The Sound Of Silence
Nov 21, 2014 10:25AM
By City Journals Staff
By City Councilmember Steve Barnes
I always enjoy the opportunity to write about the latest news in our city every five months or so. This month I’d like to share my thoughts with you about some things that may concern you as a resident of South Jordan.
It has been made increasingly difficult over the last 11 months for South Jordan residents to have their voices heard and take part in the “Public Comment” portion of our meetings. Until this year, to speak during the Public Comment portion of a City Council meeting the only thing required was to step up to the microphone and state your name and address.
Occasionally throughout the year there were arbitrary time limits imposed on the amount of time that would be allotted to Public Comment. The process was later changed, requiring participants to fill out a “comment card” that among other things, required a description of the nature of their comments.
Finally, during the Public Comment portion of the Oct. 7 meeting an additional requirement was randomly imposed which mandated that comment cards had to be submitted before the beginning of Public Comment.
This last requirement imposed on the public is also very concerning to me. Now, upon hearing your neighbor share an opinion, you will not have the opportunity to immediately respond to this comment with a supporting or opposing view. All of the measures above have literally restricted participation and resulted in residents not being allowed to speak.
I strongly oppose these practices. When South Jordan residents take the time out of their busy lives and make arrangements to attend a City Council meeting to voice their views on issues that they are passionate about, they deserve to have their turn to speak. They do not deserve to be silenced due to arbitrary restrictions, opposing points of view, or the Council’s desire to go home earlier.
One particularly large issue that has come up this year has been the discussion of whether or not to develop the city-owned park, Mulligan’s Golf and Games. There has been a lot of one-sided information put out lately by the mayor and council in favor of developing Mulligan’s. I am disturbed by the fact that not only are other points of view on this issue being actively silenced, they are also being mocked, belittled, and marginalized. I have personally witnessed South Jordan residents with opposing views being compared in a public forum to “Bill Clinton lying about the Monica Lewinsky affair,” or written off as being part of a vocal minority, or even just being called unintelligent.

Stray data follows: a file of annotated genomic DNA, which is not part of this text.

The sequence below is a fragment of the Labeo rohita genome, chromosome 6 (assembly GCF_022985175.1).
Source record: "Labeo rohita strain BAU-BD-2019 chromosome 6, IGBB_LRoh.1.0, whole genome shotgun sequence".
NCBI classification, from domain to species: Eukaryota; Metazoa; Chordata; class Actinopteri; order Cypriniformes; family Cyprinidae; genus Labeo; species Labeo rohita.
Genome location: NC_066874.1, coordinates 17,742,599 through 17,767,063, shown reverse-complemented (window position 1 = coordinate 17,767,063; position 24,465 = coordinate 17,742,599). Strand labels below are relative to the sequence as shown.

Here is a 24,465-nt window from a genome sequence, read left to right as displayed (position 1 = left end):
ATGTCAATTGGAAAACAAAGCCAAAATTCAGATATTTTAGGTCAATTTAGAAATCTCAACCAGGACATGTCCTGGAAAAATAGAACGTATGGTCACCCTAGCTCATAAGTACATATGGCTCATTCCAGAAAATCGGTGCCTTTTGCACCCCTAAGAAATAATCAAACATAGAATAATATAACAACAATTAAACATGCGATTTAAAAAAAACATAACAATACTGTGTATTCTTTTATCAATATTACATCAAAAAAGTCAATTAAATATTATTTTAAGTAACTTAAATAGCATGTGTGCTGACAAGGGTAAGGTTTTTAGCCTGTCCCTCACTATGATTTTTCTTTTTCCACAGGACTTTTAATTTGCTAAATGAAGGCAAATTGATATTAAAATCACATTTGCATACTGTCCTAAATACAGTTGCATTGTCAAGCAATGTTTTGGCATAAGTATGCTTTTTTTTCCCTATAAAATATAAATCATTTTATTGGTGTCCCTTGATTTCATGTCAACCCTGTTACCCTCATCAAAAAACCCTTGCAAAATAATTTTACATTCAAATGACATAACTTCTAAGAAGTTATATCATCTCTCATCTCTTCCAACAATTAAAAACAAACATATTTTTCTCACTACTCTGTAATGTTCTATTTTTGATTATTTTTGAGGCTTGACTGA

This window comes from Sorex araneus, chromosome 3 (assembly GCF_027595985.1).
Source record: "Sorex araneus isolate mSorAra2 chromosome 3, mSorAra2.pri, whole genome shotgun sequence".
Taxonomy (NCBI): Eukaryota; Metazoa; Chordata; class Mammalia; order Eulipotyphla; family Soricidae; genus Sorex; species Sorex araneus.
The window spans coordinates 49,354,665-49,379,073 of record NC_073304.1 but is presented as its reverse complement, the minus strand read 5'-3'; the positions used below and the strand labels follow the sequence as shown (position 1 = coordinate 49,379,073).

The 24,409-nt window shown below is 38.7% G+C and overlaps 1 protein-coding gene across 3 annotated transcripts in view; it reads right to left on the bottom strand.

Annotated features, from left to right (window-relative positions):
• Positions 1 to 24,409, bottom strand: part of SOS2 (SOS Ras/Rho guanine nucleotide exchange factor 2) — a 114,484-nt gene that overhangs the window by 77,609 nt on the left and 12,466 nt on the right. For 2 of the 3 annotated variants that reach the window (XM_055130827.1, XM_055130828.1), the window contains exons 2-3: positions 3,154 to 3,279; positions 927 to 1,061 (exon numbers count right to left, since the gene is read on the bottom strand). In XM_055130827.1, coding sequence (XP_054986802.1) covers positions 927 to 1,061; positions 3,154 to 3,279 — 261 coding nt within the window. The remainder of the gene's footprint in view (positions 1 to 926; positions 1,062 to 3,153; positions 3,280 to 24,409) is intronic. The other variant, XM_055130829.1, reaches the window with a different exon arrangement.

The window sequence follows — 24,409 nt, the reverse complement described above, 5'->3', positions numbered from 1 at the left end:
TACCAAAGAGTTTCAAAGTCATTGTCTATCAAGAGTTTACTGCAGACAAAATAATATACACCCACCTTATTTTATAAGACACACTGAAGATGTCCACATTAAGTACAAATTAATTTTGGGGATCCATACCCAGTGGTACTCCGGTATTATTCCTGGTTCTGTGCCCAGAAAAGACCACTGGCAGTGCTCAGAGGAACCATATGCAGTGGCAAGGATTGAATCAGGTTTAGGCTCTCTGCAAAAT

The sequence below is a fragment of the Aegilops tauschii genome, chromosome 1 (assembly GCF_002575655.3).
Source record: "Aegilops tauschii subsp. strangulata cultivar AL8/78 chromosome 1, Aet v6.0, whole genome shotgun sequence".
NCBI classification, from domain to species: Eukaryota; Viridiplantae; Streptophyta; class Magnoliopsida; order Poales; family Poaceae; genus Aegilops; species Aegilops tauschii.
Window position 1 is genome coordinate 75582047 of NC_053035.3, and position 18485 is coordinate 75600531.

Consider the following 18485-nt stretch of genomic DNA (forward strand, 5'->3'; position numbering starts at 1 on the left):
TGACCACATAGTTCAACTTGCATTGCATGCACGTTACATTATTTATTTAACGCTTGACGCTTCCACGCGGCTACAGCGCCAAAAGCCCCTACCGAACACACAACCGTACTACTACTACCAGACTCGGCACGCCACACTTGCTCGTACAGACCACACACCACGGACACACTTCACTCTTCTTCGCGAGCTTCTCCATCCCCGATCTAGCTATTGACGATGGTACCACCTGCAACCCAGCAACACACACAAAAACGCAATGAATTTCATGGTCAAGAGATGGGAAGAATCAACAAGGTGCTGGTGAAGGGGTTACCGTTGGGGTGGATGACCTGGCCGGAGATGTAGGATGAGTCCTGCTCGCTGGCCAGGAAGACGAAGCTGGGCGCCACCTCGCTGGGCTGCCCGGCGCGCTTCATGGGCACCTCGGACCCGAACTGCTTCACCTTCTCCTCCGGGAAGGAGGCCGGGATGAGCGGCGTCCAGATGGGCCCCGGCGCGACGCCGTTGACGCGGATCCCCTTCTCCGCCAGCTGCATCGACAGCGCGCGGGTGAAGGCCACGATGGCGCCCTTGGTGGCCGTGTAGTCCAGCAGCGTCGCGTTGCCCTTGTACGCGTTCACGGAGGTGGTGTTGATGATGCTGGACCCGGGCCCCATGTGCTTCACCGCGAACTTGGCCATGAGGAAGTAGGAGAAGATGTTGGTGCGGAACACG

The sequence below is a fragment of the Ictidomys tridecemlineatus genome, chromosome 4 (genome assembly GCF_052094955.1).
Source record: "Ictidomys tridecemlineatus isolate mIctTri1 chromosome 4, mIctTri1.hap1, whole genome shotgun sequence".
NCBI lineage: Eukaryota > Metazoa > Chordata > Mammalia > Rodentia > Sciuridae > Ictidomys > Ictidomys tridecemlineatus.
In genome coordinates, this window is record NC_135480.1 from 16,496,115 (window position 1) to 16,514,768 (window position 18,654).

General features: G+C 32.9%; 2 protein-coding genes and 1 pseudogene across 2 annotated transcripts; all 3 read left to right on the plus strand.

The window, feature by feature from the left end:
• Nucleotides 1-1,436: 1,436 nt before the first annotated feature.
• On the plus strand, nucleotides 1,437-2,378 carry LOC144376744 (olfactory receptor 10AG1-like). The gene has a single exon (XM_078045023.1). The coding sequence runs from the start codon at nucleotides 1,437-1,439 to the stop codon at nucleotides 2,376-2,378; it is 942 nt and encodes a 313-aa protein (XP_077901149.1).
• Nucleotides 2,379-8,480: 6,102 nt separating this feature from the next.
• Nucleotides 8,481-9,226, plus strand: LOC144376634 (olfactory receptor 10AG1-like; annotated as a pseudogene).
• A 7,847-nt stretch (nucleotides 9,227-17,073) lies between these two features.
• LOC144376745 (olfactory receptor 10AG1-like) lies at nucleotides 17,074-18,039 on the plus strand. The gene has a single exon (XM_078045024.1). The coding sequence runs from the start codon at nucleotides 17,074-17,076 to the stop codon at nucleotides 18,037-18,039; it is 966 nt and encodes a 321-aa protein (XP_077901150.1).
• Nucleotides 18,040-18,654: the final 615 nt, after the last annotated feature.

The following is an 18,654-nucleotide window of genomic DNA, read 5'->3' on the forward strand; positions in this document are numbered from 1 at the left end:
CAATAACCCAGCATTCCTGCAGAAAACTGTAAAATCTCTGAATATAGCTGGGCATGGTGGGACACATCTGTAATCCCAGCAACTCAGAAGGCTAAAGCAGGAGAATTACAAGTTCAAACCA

South Jordan residents deserve better treatment than this from those that they elected to represent them. There is simply NO excuse for these actions.
In spite of the Public Comment process becoming more restricted, and a climate of condescension being created over the last several months, the mayor recently sent each household a letter saying that YOU get to decide the fate of Mulligan’s. If that truly were the case, we would have mailed you a ballot instead of a biased letter. The fact is, only 500 residents of the city will have the opportunity to participate in the city-commissioned survey.
I have personally been advocating for several months to send out an “unofficial ballot” or survey to all South Jordan residents. (State law does not allow for city councils to put certain issues on an official ballot) Unfortunately, instead of sending out an “unofficial ballot” to the entire city, the decision was made, without a council vote, to send out a one-sided and biased letter, which I feel contaminates the entire survey process.
The reasoning given by those who agree with the mayor in this process state that the survey of 500 residents will yield a more “scientific result.” This councilman believes that we don’t live in a “scientific survey-ocracy” if I can coin that term. We live in a democratic republic which gives every qualifying resident who would like to participate the opportunity to have their voice heard.
I apologize for not writing a more positive article about the other great things that are coming up in the holiday season. I feel, however, that it is important that I share my thoughts with you on these issues and invite you to advocate with me for a different process. It is not too late to send a survey to every household. It is not too late to ask that Public Comment in our meetings be restored to what it used to be. It is okay to make some mistakes along the way as long as we can recognize them, fix them, and end up in a better place. I want the people of South Jordan to be heard and not be represented by “The Sound of Silence.”